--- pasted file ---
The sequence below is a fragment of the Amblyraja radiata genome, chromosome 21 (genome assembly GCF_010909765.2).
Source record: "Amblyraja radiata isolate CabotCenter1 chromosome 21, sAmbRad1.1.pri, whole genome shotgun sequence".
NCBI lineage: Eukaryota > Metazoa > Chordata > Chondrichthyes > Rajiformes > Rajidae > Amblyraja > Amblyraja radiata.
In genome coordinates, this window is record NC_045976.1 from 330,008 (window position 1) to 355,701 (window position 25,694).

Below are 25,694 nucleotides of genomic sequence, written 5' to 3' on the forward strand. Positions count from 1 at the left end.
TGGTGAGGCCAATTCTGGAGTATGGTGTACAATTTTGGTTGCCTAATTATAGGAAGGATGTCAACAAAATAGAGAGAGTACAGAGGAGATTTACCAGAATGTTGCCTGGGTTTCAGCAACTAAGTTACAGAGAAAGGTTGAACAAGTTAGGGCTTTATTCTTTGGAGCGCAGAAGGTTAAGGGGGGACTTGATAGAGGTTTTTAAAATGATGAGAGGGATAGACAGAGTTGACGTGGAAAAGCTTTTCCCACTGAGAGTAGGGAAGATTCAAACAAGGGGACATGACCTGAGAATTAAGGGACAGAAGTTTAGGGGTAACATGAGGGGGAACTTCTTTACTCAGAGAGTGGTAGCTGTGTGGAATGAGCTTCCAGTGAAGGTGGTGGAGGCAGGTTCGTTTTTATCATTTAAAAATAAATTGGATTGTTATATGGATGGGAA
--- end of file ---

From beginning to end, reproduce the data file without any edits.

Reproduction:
The sequence below is a fragment of the Amblyraja radiata genome, chromosome 21 (genome assembly GCF_010909765.2).
Source record: "Amblyraja radiata isolate CabotCenter1 chromosome 21, sAmbRad1.1.pri, whole genome shotgun sequence".
NCBI lineage: Eukaryota > Metazoa > Chordata > Chondrichthyes > Rajiformes > Rajidae > Amblyraja > Amblyraja radiata.
In genome coordinates, this window is record NC_045976.1 from 330,008 (window position 1) to 355,701 (window position 25,694).

Below are 25,694 nucleotides of genomic sequence, written 5' to 3' on the forward strand. Positions count from 1 at the left end.
TGGTGAGGCCAATTCTGGAGTATGGTGTACAATTTTGGTTGCCTAATTATAGGAAGGATGTCAACAAAATAGAGAGAGTACAGAGGAGATTTACCAGAATGTTGCCTGGGTTTCAGCAACTAAGTTACAGAGAAAGGTTGAACAAGTTAGGGCTTTATTCTTTGGAGCGCAGAAGGTTAAGGGGGGACTTGATAGAGGTTTTTAAAATGATGAGAGGGATAGACAGAGTTGACGTGGAAAAGCTTTTCCCACTGAGAGTAGGGAAGATTCAAACAAGGGGACATGACCTGAGAATTAAGGGACAGAAGTTTAGGGGTAACATGAGGGGGAACTTCTTTACTCAGAGAGTGGTAGCTGTGTGGAATGAGCTTCCAGTGAAGGTGGTGGAGGCAGGTTCGTTTTTATCATTTAAAAATAAATTGGATTGTTATATGGATGGGAA